But it still needs the following: for me to find an affordable and nearby source for wider wood. The wooden base has to compromise between stability and portability, as well as shipping weight. It needs more experimentation on the correct angle, and some sort of wire guide (which might not be as necessary, if i don’t release the high whorl spindolyn, it is the recalcitrant one that really needs a guide.)

And you thought I was just laying around on the beach idle this summer?

Meanwhile, all the R and D has been conducted with some old (maybe 9 years?) drum carded Romney fleece I found in a bag in the bottom of an antique trunk of mine. It is from my old favorite sheep of my long ago and misty past “Maggie” and I still like spinning her the best.


  1. Cady May, Thank you for continuing to bring us all such ingenious inventions. You do good work. Actually- your spindles are the only ones that I use for they work perfectly for the way I like to spin. Just got my new spindolyn in the mail today and am getting ready to try it out. I have one of your older models as well and am planning on doing the kind of plying that you show here. When you get the spindle holders ready to go - I will be first in line to purchase them! Thank you for opening the world of spinning up for me.

    Best wishes,
    Minneapolis, MN

  2. Janet in Cleveland, OhioJuly 28, 2009 at 11:33 PM

    Your wire guide solution may be something as simple as a metal shower ring. I ply cones of fine yarn together by putting them on the floor and above them I use a shower ring attached to whatever is convenient to hook it on. I have a bunch of stacking cupboards and drawers and I put it over the knobs or open it to put through the handles or I dangle it through an arm of an extended swing arm lamp mounted at the edge of a table. The yarn settles into the smaller end of the shower ring where the curtain would have gone. The higher the ring the better. The yarn doesn't tangle, snag, or fold back on itself when there is a greater distance between the ring and the source. This may or may not be marketable for you because you don't know what people have in their homes to hook it on but it may at least help you. I even use a shower ring on my lamp at my sewing machine when I use cone serger thread. I place the cone on the table behind my machine, thread through the ring, then down to the machine where the spool would have been. Just something to think about and/or try. Good luck and enjoy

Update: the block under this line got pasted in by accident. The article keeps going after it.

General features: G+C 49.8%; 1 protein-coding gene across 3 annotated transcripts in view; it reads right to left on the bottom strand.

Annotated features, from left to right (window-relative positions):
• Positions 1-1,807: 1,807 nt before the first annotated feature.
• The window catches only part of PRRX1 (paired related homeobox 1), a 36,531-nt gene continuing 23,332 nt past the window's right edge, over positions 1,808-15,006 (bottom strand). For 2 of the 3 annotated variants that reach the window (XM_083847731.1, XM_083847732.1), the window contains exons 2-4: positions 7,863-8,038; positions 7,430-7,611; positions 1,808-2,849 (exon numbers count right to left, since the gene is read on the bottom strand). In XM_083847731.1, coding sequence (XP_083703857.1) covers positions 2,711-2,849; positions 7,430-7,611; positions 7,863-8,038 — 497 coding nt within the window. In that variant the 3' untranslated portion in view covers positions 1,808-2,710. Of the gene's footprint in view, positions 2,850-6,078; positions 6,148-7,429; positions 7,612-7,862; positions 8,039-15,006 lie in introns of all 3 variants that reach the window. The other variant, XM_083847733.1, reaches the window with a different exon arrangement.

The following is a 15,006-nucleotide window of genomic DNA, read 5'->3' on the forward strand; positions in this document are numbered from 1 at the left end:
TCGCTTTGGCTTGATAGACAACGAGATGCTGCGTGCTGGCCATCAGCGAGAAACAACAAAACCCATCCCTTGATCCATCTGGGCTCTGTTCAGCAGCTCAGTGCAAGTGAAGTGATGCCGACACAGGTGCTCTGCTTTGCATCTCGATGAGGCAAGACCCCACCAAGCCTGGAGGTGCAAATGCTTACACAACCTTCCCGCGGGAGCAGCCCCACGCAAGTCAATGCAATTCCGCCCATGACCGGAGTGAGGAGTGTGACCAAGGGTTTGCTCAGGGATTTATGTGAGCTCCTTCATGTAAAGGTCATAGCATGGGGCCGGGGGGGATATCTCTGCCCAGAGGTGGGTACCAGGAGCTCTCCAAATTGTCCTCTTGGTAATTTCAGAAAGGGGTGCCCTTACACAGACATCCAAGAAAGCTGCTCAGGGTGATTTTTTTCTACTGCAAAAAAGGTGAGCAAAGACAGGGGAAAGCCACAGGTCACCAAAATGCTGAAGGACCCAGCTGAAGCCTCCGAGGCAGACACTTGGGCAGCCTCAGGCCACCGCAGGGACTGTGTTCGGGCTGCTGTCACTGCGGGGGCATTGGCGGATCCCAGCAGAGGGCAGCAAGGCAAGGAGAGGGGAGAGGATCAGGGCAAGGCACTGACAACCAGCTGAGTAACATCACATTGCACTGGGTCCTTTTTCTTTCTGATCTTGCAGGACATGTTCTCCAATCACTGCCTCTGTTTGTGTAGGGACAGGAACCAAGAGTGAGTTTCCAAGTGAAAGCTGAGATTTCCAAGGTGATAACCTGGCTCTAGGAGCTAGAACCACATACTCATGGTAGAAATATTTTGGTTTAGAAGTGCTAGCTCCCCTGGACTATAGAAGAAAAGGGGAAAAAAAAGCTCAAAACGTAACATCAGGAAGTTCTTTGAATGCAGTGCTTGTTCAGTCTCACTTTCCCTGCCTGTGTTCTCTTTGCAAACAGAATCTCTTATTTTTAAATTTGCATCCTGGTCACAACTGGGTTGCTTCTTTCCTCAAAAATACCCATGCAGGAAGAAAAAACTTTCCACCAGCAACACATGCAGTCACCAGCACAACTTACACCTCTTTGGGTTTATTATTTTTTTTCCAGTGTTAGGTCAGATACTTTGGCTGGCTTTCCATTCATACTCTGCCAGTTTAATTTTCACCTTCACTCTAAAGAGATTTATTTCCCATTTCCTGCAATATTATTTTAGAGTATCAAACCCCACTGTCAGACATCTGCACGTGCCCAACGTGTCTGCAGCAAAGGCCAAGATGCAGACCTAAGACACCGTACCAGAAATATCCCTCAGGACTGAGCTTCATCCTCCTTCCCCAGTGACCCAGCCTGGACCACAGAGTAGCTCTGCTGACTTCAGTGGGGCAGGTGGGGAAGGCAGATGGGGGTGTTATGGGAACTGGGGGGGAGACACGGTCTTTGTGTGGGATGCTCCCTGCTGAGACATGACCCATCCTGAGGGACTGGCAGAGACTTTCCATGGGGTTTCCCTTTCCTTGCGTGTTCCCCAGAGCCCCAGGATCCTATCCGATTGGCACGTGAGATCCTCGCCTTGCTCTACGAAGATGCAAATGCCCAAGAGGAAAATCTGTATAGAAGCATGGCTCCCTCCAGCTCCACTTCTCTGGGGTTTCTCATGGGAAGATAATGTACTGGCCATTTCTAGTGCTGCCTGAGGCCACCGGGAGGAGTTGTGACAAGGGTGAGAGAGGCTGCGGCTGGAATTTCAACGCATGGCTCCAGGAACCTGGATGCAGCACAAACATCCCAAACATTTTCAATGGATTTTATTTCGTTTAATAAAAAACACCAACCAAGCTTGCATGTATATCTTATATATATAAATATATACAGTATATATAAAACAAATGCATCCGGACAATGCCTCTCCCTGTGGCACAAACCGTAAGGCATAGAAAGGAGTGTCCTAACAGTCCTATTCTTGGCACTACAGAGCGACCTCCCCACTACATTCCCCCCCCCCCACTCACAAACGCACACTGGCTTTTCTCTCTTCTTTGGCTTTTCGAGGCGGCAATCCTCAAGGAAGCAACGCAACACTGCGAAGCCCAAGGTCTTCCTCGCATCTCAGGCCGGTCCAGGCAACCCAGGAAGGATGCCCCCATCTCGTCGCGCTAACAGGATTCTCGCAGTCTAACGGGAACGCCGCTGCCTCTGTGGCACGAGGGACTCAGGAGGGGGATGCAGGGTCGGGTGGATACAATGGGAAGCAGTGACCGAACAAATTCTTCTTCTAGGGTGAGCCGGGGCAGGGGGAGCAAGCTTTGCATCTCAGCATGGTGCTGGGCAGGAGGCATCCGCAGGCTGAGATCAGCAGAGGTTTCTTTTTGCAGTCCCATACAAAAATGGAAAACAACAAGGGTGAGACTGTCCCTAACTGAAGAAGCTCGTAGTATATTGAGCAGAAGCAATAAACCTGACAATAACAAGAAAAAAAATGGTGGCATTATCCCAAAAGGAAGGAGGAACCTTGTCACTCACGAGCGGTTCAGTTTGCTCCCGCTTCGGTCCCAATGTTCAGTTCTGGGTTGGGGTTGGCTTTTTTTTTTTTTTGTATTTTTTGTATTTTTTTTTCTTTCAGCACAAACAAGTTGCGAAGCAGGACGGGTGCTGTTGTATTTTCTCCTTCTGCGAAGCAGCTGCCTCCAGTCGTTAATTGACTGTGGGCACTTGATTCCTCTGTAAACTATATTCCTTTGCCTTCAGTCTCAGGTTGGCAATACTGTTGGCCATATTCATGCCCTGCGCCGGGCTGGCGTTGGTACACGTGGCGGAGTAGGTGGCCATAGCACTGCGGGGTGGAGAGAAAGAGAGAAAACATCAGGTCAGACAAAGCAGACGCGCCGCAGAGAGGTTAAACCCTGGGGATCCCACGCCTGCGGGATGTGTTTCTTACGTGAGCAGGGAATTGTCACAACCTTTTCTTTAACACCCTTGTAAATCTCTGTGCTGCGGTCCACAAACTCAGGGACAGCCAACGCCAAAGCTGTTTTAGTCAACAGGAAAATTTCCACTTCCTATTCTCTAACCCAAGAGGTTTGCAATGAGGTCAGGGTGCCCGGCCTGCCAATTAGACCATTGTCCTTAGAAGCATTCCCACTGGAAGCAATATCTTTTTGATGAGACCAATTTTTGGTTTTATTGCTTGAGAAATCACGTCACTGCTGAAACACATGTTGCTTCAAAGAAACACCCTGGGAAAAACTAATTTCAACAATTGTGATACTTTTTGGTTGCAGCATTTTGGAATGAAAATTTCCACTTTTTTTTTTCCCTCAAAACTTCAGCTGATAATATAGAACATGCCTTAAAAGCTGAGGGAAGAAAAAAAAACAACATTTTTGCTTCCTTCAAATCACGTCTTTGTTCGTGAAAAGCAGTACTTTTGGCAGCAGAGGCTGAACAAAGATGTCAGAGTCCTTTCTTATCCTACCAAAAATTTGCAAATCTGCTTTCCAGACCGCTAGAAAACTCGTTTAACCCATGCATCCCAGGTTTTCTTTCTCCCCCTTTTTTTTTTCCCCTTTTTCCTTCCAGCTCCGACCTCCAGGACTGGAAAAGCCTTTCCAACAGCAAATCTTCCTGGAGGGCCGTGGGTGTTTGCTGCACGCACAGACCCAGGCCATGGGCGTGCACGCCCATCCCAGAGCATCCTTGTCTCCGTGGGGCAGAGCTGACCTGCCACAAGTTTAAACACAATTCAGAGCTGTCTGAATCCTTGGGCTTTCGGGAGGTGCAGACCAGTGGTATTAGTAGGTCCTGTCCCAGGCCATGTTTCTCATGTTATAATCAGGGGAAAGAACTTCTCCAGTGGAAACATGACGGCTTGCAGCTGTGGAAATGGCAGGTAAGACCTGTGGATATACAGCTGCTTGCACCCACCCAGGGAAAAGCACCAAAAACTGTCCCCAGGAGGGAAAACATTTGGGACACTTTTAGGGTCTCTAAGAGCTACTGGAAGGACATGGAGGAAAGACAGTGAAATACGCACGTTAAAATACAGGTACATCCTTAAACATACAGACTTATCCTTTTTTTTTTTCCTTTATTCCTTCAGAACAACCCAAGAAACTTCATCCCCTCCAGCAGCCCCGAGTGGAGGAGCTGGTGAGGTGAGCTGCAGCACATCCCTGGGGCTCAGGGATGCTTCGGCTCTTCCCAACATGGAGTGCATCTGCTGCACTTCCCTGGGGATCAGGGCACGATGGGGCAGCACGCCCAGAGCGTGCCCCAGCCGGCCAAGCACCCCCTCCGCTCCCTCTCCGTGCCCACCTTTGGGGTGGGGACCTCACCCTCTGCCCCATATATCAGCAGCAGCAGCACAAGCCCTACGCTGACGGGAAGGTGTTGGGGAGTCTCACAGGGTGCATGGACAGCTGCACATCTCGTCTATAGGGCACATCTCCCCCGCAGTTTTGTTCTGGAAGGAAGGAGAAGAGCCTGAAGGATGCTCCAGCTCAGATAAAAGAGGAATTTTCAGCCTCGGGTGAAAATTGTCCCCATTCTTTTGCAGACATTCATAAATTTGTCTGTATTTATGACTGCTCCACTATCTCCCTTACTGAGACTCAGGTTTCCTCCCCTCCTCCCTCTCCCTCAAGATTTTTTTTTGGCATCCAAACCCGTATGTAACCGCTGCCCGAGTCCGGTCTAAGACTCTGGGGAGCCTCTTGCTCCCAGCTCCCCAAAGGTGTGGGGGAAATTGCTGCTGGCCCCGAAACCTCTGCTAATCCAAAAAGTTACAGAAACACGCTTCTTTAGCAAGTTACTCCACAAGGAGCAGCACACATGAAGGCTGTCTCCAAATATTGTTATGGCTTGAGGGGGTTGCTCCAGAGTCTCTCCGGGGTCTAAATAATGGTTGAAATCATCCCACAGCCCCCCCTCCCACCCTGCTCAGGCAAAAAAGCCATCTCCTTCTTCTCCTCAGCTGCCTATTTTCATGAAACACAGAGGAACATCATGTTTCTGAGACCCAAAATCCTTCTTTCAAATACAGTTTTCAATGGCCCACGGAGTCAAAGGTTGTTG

3. Misa, Thanks! I recently read the thread on Ravelry on "ply on the fly" and have gotten hung up on playing that fun! will have to post a photo tutorial of navajo plying and ply in the fly in the spindolyn soon.

  4. Janet, I have used all sorts of rigging for plying and for the knitting machine,except... the shower curtain ring!! what a great idea! Thank you for taking the time to share.

  5. I love the idea of the spindolyn plying base. Have you considered attaching fold out arms for stabilization, instead of a wider base that may also make it heavier? The arms folding out of the base would allow you to keep it light and very portable, but when open would stabilize it. Just a thought.

    I just ordered my first spindolyn and I am so excited!

  6. Hi Beverly,
    The fold out arms are a great idea! Jimmy suggested a thigh strap :) but your idea is a good one, thank you for sharing it.


Welcome to Spindolyns At Cady May's Corner

Frequently Asked Questions   Etsy Store